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What Tradition and Pesticides have in Common
On the 2 parts that make up both tradition and pesticides.
A few weeks ago, a member of an online group I’m a part of put up some thoughts about tradition. She ended her riff by asking:
“What does this idea mean to you?”
“How can I best articulate this message to a group of farmers?”
At the time, I happened to be in North Carolina shadowing the head of a biotech company. While I was there, one of the things I picked up was the 2 main components of pesticides, and when I heard these 2 parts and their roles described, a lightbulb went off in my brain that tied back to this initial question about tradition.
In pesticides, the formulation is most broadly, the substance makeup of the product. This determines characteristics like how easily it is stored, physical properties like texture, how it is effected by moisture, etc. Although perhaps the most important role of the formulation is that it determines the delivery mechanism for…
The Active Ingredient
This is a pretty universal terminology in things from pesticides to medicine. The active ingredient in a substance is the main biological agent that is producing the desired effect. In other words, it’s the thing that causes the state change where it’s being deployed.
The formulation is delivery driver, and the active ingredient is the package.
How does this relate to tradition?
Carrying the above metaphor, you are the destination.
Tradition, like pesticides, has 2 ingredients. One is the symbolic meaning being carried from the past, and the other is the mechanism for carrying over that symbolism.
For example: Why do we put trees in our home over Christmas?
The evergreen fir tree is symbolic to both pagans and christians due to the fact that it keeps its leafs all year round. Around 1000 years ago in northern Europe where the tradition was started, the symbolism of this year-round lifecycle of the tree was used to promote the idea of ‘everlasting life with God.’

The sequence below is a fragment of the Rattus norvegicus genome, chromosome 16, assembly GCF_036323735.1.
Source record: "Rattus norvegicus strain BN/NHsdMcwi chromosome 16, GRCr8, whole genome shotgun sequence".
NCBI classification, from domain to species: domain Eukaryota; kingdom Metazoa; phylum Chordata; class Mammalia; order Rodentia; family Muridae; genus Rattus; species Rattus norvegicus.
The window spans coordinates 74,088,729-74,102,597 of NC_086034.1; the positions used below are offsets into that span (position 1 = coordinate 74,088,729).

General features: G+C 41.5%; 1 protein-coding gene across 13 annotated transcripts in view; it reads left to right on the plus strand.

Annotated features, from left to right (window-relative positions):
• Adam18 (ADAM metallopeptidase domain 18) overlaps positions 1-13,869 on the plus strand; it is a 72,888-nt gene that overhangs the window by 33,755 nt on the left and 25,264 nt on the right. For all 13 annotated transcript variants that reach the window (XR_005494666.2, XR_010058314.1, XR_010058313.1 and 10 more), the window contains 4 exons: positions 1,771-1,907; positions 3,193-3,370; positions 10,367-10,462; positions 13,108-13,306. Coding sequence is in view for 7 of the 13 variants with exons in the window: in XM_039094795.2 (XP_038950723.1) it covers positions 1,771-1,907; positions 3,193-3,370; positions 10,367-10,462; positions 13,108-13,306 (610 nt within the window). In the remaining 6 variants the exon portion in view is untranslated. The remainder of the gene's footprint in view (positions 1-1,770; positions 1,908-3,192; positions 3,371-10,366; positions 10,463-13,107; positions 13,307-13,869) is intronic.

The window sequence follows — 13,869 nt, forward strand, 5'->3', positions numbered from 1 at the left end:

Evidently, it stuck!
Back to the original metaphor, the reminder that ‘life is everlasting with God’ is the active ingredient of this tradition, and this practice of putting up the Christmas tree is the formulation for delivering that message.
While not devoutly religious, I use the above example from Christianity because it is one of the most prominent sources of traditions followed in my upbringing and probably the entirety of my culture. Take independence day traditions as a secular example:
On July 4th in the United States, we shoot fireworks into the sky. In Ukraine, a culture I’ve been growing more and more familiar with, their August 24th independence day is celebrated by a parade in the capital of Kyiv. In addition to this parade, many people take the day to climb to the top of Mount Hoverla, the highest peak in their native Carpathian mountains. These independence day practices are only the formulation for the tradition, whereas the active ingredient is the reminder that at some point in the past, their nation became independent. That reminder behind the formulation is what makes the traditions worth repeating.
Look through the formulations and into the roots of the traditions you practice, to see what active ingredients you are consuming.
We are seeing a starker than ever decline in the practices of our long standing religious and secular rituals, and this decline comes at a cost. I can’t help but wonder if it is because we no longer know what our active ingredients are, and in some cases, we no longer want them. Whether the antidote is to be reminded of our whys, or to seek new ones, the value of tradition shouldn’t cease with the awareness or relevance of its active ingredients.
Next week, I’m going to riff on a paper about weather prediction that led to the butterfly effect and Jurassic Park.
Rinse and repeat.